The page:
When it comes to making eggs, female flies and female humans are surprisingly similar. And that could be a boon for women seeking better birth control methods, a UConn researcher reports in the July 5 issue of PNAS.
(Edmonton, AB) Firefighters at the centre of the battle against the massive Fort McMurray wildfire in 2016 have persistent lung damage, according to new findings published by a University of Alberta occupational health research team.
HUNTINGTON, W.Va. - During development, brain cells may find different ways to connect with each other based on sex, according to researchers at the Marshall University Joan C. Edwards School of Medicine.
Since the beginning of the pandemic, several reports have indicated that SARS-CoV-2 spillover events have occurred from humans to animals, as evidenced by the transmission of the virus between keepers and tigers and lions in the Bronx Zoo in New York. However, to date, the full range of animal species that are susceptible to SARS-CoV-2 infection remains unclear. Typically, such information could be obtained by experimentally infecting a large variety of animal species with SARS-CoV-2 to see if they are susceptible.
A chemical modification that occurs in some RNA molecules as they carry genetic instructions from DNA to cells' protein-making machinery may offer protection against non-alcoholic fatty liver, a condition that results from a build-up of fat in the liver and can lead to advanced liver disease, according to a new study by UCLA researchers.
WOODS HOLE, Mass. – What’s a hungry marine microbe to do when the pickings are slim? It must capture nutrients – nitrogen, phosphorus, or iron – to survive, yet in vast expanses of the ocean, nutrients are extremely scarce. And the stakes are high: Marine microbial communities drive many of the elemental cycles that sustain all life on Earth.
ANN ARBOR, Mich. - As children made fewer visits to health facilities and engaged in social distancing and other COVID-19 mitigation measures, a smaller number of them also received prescription drugs, a new study suggests.
Overall, medications prescribed for children dropped by more than a quarter during the first eight months of the pandemic compared to the previous year, with the steepest declines in infection-related medicines like antibiotics and cough-and-cold drugs.
The development of an ultrathin magnet that operates at room temperature could lead to new applications in computing and electronics - such as high-density, compact spintronic memory devices - and new tools for the study of quantum physics.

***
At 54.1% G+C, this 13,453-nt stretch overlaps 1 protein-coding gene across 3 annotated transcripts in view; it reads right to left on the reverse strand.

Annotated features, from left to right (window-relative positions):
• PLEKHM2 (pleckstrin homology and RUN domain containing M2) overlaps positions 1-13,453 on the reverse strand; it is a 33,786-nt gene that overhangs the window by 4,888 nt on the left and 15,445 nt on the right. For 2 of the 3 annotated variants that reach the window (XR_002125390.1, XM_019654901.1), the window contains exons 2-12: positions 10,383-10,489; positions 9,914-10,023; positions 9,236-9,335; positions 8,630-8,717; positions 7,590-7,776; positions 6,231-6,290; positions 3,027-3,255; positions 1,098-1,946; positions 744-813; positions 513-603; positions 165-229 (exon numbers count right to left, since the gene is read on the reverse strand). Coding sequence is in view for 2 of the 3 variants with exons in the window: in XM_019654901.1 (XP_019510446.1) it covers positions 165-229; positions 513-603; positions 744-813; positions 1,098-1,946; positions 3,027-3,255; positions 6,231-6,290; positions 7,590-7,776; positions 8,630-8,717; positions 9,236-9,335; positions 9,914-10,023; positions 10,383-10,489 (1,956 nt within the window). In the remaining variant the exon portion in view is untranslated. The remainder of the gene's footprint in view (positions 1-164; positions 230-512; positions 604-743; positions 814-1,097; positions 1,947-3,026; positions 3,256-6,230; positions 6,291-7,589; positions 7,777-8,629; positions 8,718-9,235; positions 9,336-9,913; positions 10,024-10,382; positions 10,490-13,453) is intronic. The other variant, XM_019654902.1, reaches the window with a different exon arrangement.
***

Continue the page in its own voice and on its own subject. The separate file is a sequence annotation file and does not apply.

COLUMBUS, Ohio - When COVID-19 hit, affluent Columbus residents responded by taking significantly fewer trips to large grocery and big-box stores, apparently ordering more online and stocking up when they did go out to shop.
With fewer options available to them, low-income people had to double down on what they had always done: regular trips to the local dollar stores and small groceries to get their family's food.
That's the conclusion of a new study that analyzed traffic to Columbus grocery sellers before, during and after the COVID-19 lockdown.
Prof. LI Chuanfeng, Prof. XU Jinshi and their colleagues from Prof. GUO Guangcan's group, University of Science and Technology of China (USTC) of the Chinese Academy of Sciences (CAS), realized the high-contrast readout and coherent manipulation of a single silicon carbide divacancy color center electron spin at room temperature for the first time in the world, in cooperation with Prof. Adam Gali, from the Wigner Research Centre for Physics in Hungary. This work was published in National Science Review on July 5, 2021.
Oncotarget published "Ex vivo analysis of DNA repair targeting in extreme rare cutaneous apocrine sweat gland carcinoma" which reported a rare metastatic case with a PALB2 aberration identified previously as a familial susceptibility gene for breast cancer in the Finnish population.
CAMBRIDGE, MA -- Most of the tests that doctors use to diagnose cancer -- such as mammography, colonoscopy, and CT scans -- are based on imaging. More recently, researchers have also developed molecular diagnostics that can detect specific cancer-associated molecules that circulate in bodily fluids like blood or urine.
Berkeley Lab Pushes Its Energy-Saving Windows into the Market
By Julie Chao
Windows make up 7% of the envelope area of a home but can account for 47% of the envelope heat loss. High-performance windows thus represent a significant opportunity for consumers to be more comfortable and save money - and help reduce energy demand and greenhouse gas emissions while doing so.
Researchers at UC San Francisco are zeroing in on how the immune system may play a role in miscarriage, which affects about a quarter of pregnancies.
Working in mice, the researchers have found that a recently discovered subset of cells in the immune system may prevent the mother's immune system from attacking the placenta and fetus. If the research is confirmed in further animal studies, and the cells play a similar role in people, they could point the way toward new therapies for pregnancies that are threatened by defects in immune tolerance.
Great leaps in science and technology have been propelled by recent advances in seeing fast evolving physical phenomena, as they happen. Femtosecond lasers from the infrared to the X-ray region have enabled us to 'watch', in real time, atoms dance in molecules and solids on femtosecond and picosecond timescales. Watching such fascinating motions not just in real time but at the spatial locations where they happen, is a bigger challenge.